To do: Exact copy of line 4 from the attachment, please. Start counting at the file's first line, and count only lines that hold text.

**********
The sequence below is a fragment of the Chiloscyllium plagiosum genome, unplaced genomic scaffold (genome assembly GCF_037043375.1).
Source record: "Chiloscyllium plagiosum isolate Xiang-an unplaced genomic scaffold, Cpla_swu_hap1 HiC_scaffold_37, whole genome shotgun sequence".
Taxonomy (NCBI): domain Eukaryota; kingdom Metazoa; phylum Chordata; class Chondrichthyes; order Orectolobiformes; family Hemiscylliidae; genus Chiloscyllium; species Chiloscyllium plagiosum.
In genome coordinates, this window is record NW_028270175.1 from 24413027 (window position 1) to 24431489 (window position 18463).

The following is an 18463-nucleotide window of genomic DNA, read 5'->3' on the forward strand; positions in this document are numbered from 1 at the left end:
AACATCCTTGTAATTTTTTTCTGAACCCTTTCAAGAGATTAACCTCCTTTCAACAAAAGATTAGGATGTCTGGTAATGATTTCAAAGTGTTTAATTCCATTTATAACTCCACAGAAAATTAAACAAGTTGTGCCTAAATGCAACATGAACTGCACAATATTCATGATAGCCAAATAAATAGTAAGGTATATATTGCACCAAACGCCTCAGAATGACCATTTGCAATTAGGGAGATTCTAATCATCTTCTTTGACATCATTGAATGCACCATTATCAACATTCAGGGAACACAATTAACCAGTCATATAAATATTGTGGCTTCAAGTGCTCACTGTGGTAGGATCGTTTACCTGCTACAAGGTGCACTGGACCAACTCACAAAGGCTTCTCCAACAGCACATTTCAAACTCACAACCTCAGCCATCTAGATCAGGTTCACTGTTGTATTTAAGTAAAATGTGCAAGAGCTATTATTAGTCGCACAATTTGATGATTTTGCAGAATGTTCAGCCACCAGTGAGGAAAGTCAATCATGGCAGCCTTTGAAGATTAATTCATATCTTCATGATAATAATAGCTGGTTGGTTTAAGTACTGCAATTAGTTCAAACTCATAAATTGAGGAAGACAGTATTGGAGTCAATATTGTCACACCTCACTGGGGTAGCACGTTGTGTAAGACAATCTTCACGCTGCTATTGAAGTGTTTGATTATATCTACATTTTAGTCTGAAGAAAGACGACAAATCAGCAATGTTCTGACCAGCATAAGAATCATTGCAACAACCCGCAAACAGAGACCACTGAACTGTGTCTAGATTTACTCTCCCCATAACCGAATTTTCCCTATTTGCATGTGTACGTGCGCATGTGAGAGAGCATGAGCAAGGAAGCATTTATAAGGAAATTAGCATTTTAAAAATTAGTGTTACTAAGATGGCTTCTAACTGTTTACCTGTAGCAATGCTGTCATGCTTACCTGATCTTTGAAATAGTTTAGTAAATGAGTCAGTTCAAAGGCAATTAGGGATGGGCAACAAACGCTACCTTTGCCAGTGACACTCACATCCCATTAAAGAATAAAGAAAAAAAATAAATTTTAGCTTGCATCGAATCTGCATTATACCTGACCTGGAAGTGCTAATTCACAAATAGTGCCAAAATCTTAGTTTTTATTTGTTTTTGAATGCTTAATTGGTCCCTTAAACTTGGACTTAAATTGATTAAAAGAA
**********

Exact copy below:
In genome coordinates, this window is record NW_028270175.1 from 24413027 (window position 1) to 24431489 (window position 18463).